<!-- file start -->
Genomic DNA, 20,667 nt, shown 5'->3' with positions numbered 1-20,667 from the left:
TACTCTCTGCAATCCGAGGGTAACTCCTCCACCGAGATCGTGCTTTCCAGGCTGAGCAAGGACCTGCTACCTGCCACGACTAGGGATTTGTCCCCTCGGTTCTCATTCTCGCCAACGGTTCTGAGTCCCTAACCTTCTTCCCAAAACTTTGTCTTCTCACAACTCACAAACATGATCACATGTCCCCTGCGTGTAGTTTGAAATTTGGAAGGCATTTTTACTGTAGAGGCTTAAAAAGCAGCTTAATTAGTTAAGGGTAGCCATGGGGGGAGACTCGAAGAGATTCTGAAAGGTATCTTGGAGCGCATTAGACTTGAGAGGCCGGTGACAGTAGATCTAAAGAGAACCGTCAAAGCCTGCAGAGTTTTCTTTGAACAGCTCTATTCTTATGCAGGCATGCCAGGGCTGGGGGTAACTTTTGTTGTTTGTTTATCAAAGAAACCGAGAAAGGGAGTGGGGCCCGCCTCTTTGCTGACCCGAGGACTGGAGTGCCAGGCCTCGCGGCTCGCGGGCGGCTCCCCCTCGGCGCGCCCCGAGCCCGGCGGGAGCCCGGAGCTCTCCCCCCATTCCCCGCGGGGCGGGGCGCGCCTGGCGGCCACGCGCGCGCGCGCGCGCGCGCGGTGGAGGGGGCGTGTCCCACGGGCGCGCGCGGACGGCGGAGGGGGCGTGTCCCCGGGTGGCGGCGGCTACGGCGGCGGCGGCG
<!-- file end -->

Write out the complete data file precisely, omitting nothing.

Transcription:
Genomic DNA, 20,667 nt, shown 5'->3' with positions numbered 1-20,667 from the left:
TACTCTCTGCAATCCGAGGGTAACTCCTCCACCGAGATCGTGCTTTCCAGGCTGAGCAAGGACCTGCTACCTGCCACGACTAGGGATTTGTCCCCTCGGTTCTCATTCTCGCCAACGGTTCTGAGTCCCTAACCTTCTTCCCAAAACTTTGTCTTCTCACAACTCACAAACATGATCACATGTCCCCTGCGTGTAGTTTGAAATTTGGAAGGCATTTTTACTGTAGAGGCTTAAAAAGCAGCTTAATTAGTTAAGGGTAGCCATGGGGGGAGACTCGAAGAGATTCTGAAAGGTATCTTGGAGCGCATTAGACTTGAGAGGCCGGTGACAGTAGATCTAAAGAGAACCGTCAAAGCCTGCAGAGTTTTCTTTGAACAGCTCTATTCTTATGCAGGCATGCCAGGGCTGGGGGTAACTTTTGTTGTTTGTTTATCAAAGAAACCGAGAAAGGGAGTGGGGCCCGCCTCTTTGCTGACCCGAGGACTGGAGTGCCAGGCCTCGCGGCTCGCGGGCGGCTCCCCCTCGGCGCGCCCCGAGCCCGGCGGGAGCCCGGAGCTCTCCCCCCATTCCCCGCGGGGCGGGGCGCGCCTGGCGGCCACGCGCGCGCGCGCGCGCGCGCGGTGGAGGGGGCGTGTCCCACGGGCGCGCGCGGACGGCGGAGGGGGCGTGTCCCCGGGTGGCGGCGGCTACGGCGGCGGCGGCG